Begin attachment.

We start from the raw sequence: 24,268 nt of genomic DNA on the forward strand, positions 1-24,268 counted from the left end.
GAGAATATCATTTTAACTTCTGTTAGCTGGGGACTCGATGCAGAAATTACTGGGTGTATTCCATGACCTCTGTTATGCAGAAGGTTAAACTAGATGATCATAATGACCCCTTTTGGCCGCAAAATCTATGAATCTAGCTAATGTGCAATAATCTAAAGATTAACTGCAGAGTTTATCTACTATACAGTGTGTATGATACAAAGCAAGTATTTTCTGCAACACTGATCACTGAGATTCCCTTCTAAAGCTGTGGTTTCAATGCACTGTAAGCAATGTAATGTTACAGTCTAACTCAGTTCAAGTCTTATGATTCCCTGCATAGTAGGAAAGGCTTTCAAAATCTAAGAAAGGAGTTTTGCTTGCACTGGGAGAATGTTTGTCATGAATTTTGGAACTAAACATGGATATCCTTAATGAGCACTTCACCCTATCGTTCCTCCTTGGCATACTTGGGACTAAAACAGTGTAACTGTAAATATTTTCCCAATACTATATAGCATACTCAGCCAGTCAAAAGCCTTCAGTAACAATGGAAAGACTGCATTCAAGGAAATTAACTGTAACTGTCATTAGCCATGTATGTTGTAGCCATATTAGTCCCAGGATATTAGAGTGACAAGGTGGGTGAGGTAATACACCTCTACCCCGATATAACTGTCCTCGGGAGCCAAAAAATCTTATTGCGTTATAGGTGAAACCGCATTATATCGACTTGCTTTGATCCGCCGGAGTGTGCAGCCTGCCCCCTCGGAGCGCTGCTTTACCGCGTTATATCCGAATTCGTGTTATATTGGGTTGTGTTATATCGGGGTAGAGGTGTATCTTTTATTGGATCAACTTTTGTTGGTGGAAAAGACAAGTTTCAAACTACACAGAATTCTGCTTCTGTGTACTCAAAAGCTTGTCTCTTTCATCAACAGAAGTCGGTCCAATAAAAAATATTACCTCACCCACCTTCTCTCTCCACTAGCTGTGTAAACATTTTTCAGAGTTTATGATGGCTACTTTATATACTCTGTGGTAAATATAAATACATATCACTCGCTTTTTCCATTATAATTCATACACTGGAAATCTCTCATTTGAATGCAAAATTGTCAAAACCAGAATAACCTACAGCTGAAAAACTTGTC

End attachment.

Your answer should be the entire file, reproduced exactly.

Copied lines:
We start from the raw sequence: 24,268 nt of genomic DNA on the forward strand, positions 1-24,268 counted from the left end.
GAGAATATCATTTTAACTTCTGTTAGCTGGGGACTCGATGCAGAAATTACTGGGTGTATTCCATGACCTCTGTTATGCAGAAGGTTAAACTAGATGATCATAATGACCCCTTTTGGCCGCAAAATCTATGAATCTAGCTAATGTGCAATAATCTAAAGATTAACTGCAGAGTTTATCTACTATACAGTGTGTATGATACAAAGCAAGTATTTTCTGCAACACTGATCACTGAGATTCCCTTCTAAAGCTGTGGTTTCAATGCACTGTAAGCAATGTAATGTTACAGTCTAACTCAGTTCAAGTCTTATGATTCCCTGCATAGTAGGAAAGGCTTTCAAAATCTAAGAAAGGAGTTTTGCTTGCACTGGGAGAATGTTTGTCATGAATTTTGGAACTAAACATGGATATCCTTAATGAGCACTTCACCCTATCGTTCCTCCTTGGCATACTTGGGACTAAAACAGTGTAACTGTAAATATTTTCCCAATACTATATAGCATACTCAGCCAGTCAAAAGCCTTCAGTAACAATGGAAAGACTGCATTCAAGGAAATTAACTGTAACTGTCATTAGCCATGTATGTTGTAGCCATATTAGTCCCAGGATATTAGAGTGACAAGGTGGGTGAGGTAATACACCTCTACCCCGATATAACTGTCCTCGGGAGCCAAAAAATCTTATTGCGTTATAGGTGAAACCGCATTATATCGACTTGCTTTGATCCGCCGGAGTGTGCAGCCTGCCCCCTCGGAGCGCTGCTTTACCGCGTTATATCCGAATTCGTGTTATATTGGGTTGTGTTATATCGGGGTAGAGGTGTATCTTTTATTGGATCAACTTTTGTTGGTGGAAAAGACAAGTTTCAAACTACACAGAATTCTGCTTCTGTGTACTCAAAAGCTTGTCTCTTTCATCAACAGAAGTCGGTCCAATAAAAAATATTACCTCACCCACCTTCTCTCTCCACTAGCTGTGTAAACATTTTTCAGAGTTTATGATGGCTACTTTATATACTCTGTGGTAAATATAAATACATATCACTCGCTTTTTCCATTATAATTCATACACTGGAAATCTCTCATTTGAATGCAAAATTGTCAAAACCAGAATAACCTACAGCTGAAAAACTTGTC